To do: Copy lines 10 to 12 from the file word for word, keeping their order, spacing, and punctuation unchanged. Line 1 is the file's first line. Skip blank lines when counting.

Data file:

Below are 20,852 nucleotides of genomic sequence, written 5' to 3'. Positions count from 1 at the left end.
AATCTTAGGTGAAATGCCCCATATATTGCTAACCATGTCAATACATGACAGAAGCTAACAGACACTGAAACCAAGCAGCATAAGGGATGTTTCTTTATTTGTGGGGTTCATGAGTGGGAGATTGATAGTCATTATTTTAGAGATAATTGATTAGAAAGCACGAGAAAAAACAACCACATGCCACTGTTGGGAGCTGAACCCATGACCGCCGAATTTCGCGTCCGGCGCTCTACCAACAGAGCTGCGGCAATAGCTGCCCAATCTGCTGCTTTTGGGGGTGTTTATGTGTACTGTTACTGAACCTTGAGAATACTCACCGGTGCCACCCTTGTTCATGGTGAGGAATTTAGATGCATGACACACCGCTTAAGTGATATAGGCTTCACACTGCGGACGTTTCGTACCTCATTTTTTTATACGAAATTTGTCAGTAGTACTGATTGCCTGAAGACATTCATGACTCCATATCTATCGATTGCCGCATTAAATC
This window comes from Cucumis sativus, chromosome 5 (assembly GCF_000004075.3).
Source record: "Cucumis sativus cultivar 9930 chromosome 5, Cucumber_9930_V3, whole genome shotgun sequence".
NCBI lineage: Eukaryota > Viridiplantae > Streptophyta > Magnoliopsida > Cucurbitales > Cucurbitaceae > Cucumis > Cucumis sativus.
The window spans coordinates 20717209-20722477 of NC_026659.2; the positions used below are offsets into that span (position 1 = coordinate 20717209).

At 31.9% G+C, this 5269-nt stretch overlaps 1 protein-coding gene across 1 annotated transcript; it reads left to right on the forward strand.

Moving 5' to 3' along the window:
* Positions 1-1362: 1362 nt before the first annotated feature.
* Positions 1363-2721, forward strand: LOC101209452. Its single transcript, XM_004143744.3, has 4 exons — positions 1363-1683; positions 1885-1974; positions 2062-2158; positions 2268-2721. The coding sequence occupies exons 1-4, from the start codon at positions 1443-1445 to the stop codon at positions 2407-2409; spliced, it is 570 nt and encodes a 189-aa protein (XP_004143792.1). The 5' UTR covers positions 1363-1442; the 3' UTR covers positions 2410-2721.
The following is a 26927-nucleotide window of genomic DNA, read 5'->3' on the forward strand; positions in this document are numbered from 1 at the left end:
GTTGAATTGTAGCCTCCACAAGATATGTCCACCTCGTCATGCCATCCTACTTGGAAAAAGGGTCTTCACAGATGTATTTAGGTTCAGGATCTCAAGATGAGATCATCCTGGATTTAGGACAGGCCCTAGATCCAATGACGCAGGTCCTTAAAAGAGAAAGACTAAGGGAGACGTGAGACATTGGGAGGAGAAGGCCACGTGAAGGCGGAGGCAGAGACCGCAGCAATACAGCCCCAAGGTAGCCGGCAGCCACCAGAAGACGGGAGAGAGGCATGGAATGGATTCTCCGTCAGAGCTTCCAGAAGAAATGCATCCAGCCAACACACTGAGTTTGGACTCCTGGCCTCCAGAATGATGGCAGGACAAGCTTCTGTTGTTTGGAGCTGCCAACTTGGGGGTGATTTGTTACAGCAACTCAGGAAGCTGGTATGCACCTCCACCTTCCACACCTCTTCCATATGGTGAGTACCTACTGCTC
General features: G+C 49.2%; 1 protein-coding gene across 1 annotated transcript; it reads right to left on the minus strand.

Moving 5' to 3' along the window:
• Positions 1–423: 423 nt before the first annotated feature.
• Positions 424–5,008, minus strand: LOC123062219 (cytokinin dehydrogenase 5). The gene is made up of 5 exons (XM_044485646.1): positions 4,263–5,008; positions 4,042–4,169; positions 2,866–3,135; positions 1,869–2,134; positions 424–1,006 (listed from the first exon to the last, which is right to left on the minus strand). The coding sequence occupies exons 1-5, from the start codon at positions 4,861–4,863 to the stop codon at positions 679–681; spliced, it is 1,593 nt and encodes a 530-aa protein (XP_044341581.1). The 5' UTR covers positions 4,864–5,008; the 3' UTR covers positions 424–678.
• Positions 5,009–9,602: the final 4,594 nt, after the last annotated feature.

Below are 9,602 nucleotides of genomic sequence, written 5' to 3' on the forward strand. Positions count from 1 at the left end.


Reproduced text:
* Positions 1363-2721, forward strand: LOC101209452. Its single transcript, XM_004143744.3, has 4 exons — positions 1363-1683; positions 1885-1974; positions 2062-2158; positions 2268-2721. The coding sequence occupies exons 1-4, from the start codon at positions 1443-1445 to the stop codon at positions 2407-2409; spliced, it is 570 nt and encodes a 189-aa protein (XP_004143792.1). The 5' UTR covers positions 1363-1442; the 3' UTR covers positions 2410-2721.
The following is a 26927-nucleotide window of genomic DNA, read 5'->3' on the forward strand; positions in this document are numbered from 1 at the left end:
GTTGAATTGTAGCCTCCACAAGATATGTCCACCTCGTCATGCCATCCTACTTGGAAAAAGGGTCTTCACAGATGTATTTAGGTTCAGGATCTCAAGATGAGATCATCCTGGATTTAGGACAGGCCCTAGATCCAATGACGCAGGTCCTTAAAAGAGAAAGACTAAGGGAGACGTGAGACATTGGGAGGAGAAGGCCACGTGAAGGCGGAGGCAGAGACCGCAGCAATACAGCCCCAAGGTAGCCGGCAGCCACCAGAAGACGGGAGAGAGGCATGGAATGGATTCTCCGTCAGAGCTTCCAGAAGAAATGCATCCAGCCAACACACTGAGTTTGGACTCCTGGCCTCCAGAATGATGGCAGGACAAGCTTCTGTTGTTTGGAGCTGCCAACTTGGGGGTGATTTGTTACAGCAACTCAGGAAGCTGGTATGCACCTCCACCTTCCACACCTCTTCCATATGGTGAGTACCTACTGCTC